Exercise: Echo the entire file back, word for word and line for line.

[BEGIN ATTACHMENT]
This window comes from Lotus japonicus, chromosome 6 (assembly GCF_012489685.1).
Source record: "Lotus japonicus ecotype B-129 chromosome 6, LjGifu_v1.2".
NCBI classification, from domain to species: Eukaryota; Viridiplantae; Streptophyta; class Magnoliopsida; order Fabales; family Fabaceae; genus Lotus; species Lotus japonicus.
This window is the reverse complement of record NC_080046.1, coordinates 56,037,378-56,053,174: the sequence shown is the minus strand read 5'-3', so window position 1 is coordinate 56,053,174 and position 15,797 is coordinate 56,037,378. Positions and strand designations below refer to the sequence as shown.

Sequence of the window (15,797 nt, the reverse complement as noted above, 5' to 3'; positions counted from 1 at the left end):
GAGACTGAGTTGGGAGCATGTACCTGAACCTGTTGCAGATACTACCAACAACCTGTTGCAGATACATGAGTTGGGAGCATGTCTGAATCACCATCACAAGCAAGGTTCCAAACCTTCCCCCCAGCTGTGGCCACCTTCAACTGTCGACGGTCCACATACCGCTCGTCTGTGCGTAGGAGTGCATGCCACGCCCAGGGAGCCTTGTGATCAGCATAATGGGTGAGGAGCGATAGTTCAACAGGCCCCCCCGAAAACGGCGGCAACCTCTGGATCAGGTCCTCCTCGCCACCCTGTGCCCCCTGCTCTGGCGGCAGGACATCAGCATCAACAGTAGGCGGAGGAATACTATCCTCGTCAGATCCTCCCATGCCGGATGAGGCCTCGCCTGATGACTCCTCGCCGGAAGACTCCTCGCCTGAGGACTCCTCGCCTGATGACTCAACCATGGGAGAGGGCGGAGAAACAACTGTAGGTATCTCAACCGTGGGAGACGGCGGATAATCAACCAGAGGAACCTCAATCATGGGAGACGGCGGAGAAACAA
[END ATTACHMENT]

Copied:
This window comes from Lotus japonicus, chromosome 6 (assembly GCF_012489685.1).
Source record: "Lotus japonicus ecotype B-129 chromosome 6, LjGifu_v1.2".
NCBI classification, from domain to species: Eukaryota; Viridiplantae; Streptophyta; class Magnoliopsida; order Fabales; family Fabaceae; genus Lotus; species Lotus japonicus.
This window is the reverse complement of record NC_080046.1, coordinates 56,037,378-56,053,174: the sequence shown is the minus strand read 5'-3', so window position 1 is coordinate 56,053,174 and position 15,797 is coordinate 56,037,378. Positions and strand designations below refer to the sequence as shown.

Sequence of the window (15,797 nt, the reverse complement as noted above, 5' to 3'; positions counted from 1 at the left end):
GAGACTGAGTTGGGAGCATGTACCTGAACCTGTTGCAGATACTACCAACAACCTGTTGCAGATACATGAGTTGGGAGCATGTCTGAATCACCATCACAAGCAAGGTTCCAAACCTTCCCCCCAGCTGTGGCCACCTTCAACTGTCGACGGTCCACATACCGCTCGTCTGTGCGTAGGAGTGCATGCCACGCCCAGGGAGCCTTGTGATCAGCATAATGGGTGAGGAGCGATAGTTCAACAGGCCCCCCCGAAAACGGCGGCAACCTCTGGATCAGGTCCTCCTCGCCACCCTGTGCCCCCTGCTCTGGCGGCAGGACATCAGCATCAACAGTAGGCGGAGGAATACTATCCTCGTCAGATCCTCCCATGCCGGATGAGGCCTCGCCTGATGACTCCTCGCCGGAAGACTCCTCGCCTGAGGACTCCTCGCCTGATGACTCAACCATGGGAGAGGGCGGAGAAACAACTGTAGGTATCTCAACCGTGGGAGACGGCGGATAATCAACCAGAGGAACCTCAATCATGGGAGACGGCGGAGAAACAA